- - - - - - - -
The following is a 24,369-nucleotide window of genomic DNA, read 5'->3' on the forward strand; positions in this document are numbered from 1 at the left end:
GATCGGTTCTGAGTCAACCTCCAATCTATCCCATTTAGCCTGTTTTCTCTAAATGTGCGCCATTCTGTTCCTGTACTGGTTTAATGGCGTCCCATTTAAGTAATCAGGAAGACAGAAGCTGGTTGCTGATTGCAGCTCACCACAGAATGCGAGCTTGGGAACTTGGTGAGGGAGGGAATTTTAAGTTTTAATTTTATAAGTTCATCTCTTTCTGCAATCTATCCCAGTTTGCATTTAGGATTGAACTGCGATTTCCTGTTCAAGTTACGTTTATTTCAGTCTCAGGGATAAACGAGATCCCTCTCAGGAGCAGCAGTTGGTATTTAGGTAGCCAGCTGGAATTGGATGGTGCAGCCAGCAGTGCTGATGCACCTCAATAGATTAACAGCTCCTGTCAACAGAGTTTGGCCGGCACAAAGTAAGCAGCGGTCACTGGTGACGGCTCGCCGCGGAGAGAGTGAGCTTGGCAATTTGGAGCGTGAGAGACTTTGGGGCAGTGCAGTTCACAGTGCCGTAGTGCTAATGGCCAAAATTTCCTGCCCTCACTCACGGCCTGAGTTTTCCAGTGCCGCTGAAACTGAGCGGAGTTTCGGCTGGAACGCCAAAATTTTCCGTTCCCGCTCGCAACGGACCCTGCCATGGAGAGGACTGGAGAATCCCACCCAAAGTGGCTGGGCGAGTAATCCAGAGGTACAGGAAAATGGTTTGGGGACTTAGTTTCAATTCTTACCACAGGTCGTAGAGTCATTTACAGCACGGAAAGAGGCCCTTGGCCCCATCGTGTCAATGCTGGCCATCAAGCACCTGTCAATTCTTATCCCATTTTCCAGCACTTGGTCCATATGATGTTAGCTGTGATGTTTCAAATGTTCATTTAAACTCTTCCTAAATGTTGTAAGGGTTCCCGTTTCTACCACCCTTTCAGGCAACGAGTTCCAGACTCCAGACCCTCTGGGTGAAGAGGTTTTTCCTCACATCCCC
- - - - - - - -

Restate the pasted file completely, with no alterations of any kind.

The following is a 24,369-nucleotide window of genomic DNA, read 5'->3' on the forward strand; positions in this document are numbered from 1 at the left end:
GATCGGTTCTGAGTCAACCTCCAATCTATCCCATTTAGCCTGTTTTCTCTAAATGTGCGCCATTCTGTTCCTGTACTGGTTTAATGGCGTCCCATTTAAGTAATCAGGAAGACAGAAGCTGGTTGCTGATTGCAGCTCACCACAGAATGCGAGCTTGGGAACTTGGTGAGGGAGGGAATTTTAAGTTTTAATTTTATAAGTTCATCTCTTTCTGCAATCTATCCCAGTTTGCATTTAGGATTGAACTGCGATTTCCTGTTCAAGTTACGTTTATTTCAGTCTCAGGGATAAACGAGATCCCTCTCAGGAGCAGCAGTTGGTATTTAGGTAGCCAGCTGGAATTGGATGGTGCAGCCAGCAGTGCTGATGCACCTCAATAGATTAACAGCTCCTGTCAACAGAGTTTGGCCGGCACAAAGTAAGCAGCGGTCACTGGTGACGGCTCGCCGCGGAGAGAGTGAGCTTGGCAATTTGGAGCGTGAGAGACTTTGGGGCAGTGCAGTTCACAGTGCCGTAGTGCTAATGGCCAAAATTTCCTGCCCTCACTCACGGCCTGAGTTTTCCAGTGCCGCTGAAACTGAGCGGAGTTTCGGCTGGAACGCCAAAATTTTCCGTTCCCGCTCGCAACGGACCCTGCCATGGAGAGGACTGGAGAATCCCACCCAAAGTGGCTGGGCGAGTAATCCAGAGGTACAGGAAAATGGTTTGGGGACTTAGTTTCAATTCTTACCACAGGTCGTAGAGTCATTTACAGCACGGAAAGAGGCCCTTGGCCCCATCGTGTCAATGCTGGCCATCAAGCACCTGTCAATTCTTATCCCATTTTCCAGCACTTGGTCCATATGATGTTAGCTGTGATGTTTCAAATGTTCATTTAAACTCTTCCTAAATGTTGTAAGGGTTCCCGTTTCTACCACCCTTTCAGGCAACGAGTTCCAGACTCCAGACCCTCTGGGTGAAGAGGTTTTTCCTCACATCCCC